The reorganisation of Statoil. “Clipping its wings” or symbolic politics?
The cross-party agreement which had prevailed at Statoil’s birth in 1972 did not last long. As early as 1973, when the company was to take over the state’s rights in Frigg, conflicts arose over its authority and the need for arrangements which ensured that elected politicians were in control.
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Social History in the Offshore Industry
It is said that oil and the wealth it creates affect peoples’ expectations, political institutions and processes, and the division of power in society independent of actual decisions taken by political authorities. The oil worker, being a central element of the industry, is also affected by the hunt for black gold. The oil industry is inherently international, and many oil workers are in fact oil nomads, following their companies’ projects around the world.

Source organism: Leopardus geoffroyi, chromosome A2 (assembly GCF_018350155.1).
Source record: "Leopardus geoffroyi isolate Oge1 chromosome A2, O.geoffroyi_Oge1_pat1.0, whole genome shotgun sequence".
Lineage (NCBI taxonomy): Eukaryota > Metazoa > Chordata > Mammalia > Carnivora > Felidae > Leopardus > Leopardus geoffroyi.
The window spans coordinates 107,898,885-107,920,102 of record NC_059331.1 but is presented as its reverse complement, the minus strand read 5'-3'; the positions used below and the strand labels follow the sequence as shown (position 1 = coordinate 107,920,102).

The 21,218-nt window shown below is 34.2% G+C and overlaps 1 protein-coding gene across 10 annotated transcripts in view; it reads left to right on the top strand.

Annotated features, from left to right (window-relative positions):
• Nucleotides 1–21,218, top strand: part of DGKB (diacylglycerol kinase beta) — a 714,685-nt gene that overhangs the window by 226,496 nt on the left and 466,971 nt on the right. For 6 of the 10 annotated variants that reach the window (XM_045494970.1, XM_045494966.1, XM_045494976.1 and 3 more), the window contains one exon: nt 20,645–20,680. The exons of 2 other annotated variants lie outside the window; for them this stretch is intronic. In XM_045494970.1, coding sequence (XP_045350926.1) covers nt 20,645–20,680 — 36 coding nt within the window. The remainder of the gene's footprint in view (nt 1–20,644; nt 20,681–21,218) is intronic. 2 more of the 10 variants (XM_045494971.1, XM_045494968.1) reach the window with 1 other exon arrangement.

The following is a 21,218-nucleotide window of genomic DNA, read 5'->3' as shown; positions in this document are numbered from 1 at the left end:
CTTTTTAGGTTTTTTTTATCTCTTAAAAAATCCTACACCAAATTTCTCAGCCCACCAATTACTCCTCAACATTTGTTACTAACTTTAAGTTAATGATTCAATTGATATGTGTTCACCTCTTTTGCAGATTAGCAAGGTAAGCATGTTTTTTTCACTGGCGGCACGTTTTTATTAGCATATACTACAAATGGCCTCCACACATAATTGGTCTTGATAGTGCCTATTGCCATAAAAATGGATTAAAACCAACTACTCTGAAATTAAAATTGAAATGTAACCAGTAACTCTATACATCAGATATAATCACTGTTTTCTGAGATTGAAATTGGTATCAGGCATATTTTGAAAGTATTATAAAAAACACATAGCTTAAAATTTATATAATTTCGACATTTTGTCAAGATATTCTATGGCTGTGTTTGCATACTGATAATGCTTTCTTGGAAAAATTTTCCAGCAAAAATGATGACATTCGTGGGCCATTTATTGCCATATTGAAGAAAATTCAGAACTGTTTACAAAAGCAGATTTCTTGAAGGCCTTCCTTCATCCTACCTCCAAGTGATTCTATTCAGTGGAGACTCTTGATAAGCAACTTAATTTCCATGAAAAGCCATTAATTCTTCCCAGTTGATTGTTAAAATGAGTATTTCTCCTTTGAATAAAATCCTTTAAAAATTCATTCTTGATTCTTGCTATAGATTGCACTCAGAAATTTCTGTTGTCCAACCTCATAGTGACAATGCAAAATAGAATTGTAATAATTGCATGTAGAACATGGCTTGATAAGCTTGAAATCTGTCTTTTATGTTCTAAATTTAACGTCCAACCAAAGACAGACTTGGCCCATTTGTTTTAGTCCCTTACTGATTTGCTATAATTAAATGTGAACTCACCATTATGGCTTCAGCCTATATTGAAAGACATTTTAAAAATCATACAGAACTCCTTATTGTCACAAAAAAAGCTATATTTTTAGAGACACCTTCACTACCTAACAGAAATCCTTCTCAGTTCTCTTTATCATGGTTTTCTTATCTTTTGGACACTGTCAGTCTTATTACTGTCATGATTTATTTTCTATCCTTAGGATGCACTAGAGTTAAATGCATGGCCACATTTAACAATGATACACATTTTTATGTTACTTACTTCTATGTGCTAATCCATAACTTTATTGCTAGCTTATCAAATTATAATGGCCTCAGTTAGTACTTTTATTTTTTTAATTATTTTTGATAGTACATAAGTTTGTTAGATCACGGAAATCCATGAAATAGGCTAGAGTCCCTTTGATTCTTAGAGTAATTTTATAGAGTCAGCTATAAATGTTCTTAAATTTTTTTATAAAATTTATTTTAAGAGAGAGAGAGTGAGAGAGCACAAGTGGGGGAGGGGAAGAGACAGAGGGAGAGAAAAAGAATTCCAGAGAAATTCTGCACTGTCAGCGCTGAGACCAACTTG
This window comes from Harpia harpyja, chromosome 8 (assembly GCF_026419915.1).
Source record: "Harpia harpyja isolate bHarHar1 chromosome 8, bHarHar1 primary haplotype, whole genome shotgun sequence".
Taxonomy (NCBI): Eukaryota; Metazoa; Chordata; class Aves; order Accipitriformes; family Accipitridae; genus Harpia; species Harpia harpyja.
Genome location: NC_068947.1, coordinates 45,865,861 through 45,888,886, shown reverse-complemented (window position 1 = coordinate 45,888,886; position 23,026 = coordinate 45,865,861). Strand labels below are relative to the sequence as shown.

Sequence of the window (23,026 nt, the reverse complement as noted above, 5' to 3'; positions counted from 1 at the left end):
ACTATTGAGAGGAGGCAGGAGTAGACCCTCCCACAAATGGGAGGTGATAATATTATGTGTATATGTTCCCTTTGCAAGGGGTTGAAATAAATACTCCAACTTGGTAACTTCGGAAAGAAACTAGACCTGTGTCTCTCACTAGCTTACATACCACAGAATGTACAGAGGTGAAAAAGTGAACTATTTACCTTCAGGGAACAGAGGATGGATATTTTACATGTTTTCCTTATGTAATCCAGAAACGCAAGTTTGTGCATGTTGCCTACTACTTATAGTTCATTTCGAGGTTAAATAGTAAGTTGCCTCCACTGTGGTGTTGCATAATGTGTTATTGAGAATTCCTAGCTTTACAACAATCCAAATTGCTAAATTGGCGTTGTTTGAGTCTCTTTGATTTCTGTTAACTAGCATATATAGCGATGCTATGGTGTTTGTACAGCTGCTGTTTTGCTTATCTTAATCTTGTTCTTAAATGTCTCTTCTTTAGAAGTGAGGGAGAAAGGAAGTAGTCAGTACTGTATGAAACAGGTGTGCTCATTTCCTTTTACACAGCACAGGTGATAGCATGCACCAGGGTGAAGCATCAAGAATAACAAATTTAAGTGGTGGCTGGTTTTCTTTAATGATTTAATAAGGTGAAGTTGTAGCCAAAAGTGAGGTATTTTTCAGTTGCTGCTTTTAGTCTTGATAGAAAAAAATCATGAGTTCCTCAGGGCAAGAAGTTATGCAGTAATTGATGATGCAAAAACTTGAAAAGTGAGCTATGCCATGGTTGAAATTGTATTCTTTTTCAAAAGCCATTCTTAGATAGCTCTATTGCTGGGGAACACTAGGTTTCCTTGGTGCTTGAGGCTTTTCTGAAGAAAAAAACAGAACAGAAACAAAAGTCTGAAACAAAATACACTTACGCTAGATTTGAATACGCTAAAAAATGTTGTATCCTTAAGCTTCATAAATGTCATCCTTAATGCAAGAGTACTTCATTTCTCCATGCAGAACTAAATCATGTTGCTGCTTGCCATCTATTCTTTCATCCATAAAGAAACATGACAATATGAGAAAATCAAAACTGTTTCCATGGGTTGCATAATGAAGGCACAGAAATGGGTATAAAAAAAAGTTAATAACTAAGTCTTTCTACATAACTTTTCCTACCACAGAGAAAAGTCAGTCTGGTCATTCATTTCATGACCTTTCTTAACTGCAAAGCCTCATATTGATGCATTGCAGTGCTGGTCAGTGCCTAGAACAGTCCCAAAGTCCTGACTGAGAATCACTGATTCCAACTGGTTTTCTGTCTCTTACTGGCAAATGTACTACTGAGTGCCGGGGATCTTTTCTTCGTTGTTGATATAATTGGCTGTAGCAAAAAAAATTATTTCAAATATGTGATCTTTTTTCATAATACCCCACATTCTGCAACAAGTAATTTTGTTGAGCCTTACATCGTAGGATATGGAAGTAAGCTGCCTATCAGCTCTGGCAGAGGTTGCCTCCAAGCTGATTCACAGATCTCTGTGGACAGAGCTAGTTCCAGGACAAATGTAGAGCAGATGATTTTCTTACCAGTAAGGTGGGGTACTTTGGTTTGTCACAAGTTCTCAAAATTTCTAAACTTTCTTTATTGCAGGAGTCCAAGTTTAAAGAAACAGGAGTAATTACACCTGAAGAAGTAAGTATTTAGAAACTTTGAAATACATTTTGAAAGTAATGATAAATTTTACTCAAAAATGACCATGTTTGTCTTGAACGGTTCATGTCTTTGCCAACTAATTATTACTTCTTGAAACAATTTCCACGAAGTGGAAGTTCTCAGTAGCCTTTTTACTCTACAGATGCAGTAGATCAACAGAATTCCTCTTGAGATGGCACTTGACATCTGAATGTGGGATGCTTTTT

Statoil as a red thread in Norway’s oil model
Norway’s politicians faced a decision when oil was discovered on the Norwegian continental shelf (NCS) in 1969. They had to consider how stateparticipation in the petroleum industry was to be organised. The outcome was a unanimous vote by the Storting (parliament) to establish Statoil in 1972.